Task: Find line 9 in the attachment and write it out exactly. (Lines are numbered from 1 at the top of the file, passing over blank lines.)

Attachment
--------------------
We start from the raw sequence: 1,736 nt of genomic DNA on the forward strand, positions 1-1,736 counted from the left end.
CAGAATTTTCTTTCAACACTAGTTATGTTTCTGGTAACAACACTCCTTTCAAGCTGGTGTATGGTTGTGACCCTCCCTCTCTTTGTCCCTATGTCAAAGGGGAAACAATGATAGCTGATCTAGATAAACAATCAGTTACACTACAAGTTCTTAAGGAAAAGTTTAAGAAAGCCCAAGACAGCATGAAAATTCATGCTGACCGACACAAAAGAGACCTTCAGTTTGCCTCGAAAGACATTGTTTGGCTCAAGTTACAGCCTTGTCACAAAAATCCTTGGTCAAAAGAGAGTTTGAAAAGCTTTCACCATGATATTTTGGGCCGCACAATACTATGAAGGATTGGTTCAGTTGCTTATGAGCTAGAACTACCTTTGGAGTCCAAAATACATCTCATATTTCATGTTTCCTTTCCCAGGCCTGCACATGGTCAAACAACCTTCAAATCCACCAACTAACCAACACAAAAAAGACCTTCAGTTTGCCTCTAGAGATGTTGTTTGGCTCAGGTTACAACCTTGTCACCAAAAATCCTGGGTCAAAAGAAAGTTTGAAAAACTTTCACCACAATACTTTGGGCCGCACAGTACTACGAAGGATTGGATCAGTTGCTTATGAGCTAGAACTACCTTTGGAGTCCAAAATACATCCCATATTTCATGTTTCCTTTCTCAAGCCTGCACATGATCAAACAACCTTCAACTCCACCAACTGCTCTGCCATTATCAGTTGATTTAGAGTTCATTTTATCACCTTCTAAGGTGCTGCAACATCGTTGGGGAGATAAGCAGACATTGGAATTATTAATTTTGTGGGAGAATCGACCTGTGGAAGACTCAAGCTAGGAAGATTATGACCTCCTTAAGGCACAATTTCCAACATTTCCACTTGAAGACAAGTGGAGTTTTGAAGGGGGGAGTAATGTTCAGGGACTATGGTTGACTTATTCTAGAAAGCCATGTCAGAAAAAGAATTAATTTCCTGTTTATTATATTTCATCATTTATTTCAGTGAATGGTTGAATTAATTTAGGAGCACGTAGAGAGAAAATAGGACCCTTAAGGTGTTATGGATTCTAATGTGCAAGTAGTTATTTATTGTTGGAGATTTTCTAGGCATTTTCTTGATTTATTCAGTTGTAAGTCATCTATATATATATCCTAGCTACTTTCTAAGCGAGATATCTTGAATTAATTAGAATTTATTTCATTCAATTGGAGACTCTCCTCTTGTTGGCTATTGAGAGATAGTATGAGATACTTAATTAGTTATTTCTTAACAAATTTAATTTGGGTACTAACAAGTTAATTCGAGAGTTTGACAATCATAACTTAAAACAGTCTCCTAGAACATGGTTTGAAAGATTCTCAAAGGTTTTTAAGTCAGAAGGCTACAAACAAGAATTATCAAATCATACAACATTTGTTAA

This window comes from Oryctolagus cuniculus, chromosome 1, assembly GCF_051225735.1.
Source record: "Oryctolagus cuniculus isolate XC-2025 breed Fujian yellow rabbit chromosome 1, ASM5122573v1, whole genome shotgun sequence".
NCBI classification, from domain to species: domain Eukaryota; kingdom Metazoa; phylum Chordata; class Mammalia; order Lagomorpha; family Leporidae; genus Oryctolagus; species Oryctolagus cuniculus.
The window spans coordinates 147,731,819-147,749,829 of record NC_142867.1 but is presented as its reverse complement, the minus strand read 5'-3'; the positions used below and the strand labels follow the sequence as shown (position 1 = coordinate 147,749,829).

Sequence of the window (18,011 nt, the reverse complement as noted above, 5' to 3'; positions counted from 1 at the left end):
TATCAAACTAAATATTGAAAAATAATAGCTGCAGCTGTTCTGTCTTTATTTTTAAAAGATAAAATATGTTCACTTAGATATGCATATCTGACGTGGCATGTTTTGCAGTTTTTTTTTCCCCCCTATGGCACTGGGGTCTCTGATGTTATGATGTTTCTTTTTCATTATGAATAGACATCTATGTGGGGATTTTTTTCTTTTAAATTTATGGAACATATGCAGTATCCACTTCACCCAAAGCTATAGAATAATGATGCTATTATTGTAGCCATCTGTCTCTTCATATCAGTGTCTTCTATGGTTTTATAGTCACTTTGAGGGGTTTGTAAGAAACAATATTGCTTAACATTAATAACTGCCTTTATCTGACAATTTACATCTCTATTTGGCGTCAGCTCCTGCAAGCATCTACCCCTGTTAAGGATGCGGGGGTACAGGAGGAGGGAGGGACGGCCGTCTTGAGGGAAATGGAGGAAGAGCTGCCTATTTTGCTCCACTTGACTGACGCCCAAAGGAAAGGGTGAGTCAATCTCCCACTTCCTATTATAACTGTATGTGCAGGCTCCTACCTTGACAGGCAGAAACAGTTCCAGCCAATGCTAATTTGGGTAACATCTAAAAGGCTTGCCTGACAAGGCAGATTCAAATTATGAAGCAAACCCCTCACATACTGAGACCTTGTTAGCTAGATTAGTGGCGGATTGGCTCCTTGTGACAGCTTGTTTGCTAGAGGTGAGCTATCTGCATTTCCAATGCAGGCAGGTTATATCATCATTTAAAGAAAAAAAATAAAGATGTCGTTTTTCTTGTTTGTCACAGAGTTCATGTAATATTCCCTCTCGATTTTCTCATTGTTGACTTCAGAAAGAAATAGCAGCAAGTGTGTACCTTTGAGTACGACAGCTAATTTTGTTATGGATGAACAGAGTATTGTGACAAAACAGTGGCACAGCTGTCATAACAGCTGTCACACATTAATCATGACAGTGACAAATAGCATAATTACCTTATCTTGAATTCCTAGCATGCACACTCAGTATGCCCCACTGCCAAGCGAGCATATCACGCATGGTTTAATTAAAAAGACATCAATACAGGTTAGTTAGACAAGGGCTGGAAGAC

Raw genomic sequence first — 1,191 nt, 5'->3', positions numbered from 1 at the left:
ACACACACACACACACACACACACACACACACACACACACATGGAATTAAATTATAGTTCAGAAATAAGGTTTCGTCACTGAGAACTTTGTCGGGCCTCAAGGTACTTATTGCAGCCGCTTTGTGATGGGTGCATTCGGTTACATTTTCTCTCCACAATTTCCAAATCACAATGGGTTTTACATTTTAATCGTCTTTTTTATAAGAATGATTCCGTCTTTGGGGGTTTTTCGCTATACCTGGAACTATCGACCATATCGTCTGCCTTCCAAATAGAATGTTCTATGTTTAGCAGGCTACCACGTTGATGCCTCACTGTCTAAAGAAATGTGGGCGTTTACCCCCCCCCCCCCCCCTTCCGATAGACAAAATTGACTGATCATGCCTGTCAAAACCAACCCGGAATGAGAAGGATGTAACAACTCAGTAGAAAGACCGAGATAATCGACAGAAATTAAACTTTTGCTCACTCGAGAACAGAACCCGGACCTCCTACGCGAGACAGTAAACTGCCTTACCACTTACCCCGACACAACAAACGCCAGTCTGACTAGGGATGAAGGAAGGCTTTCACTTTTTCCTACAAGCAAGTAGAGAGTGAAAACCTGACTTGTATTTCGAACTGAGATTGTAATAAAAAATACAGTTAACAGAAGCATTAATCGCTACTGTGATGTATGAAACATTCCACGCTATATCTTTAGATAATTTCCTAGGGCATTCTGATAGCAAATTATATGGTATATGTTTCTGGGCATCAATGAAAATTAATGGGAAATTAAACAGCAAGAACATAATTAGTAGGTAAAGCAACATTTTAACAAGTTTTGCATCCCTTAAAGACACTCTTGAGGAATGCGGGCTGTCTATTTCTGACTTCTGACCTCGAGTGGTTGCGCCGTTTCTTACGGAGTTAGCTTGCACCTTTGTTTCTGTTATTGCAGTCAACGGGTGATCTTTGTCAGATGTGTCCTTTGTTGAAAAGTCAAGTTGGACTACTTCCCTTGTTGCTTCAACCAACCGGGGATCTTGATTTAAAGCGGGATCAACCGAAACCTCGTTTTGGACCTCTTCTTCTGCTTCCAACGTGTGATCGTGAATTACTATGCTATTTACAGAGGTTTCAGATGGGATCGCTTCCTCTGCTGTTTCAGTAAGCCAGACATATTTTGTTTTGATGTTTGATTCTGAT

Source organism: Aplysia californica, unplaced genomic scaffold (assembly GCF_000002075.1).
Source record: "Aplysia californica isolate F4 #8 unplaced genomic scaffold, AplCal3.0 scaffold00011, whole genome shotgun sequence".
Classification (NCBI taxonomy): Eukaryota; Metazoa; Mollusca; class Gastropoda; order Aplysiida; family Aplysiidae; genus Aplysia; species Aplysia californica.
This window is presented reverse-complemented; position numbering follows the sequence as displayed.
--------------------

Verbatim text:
Raw genomic sequence first — 1,191 nt, 5'->3', positions numbered from 1 at the left: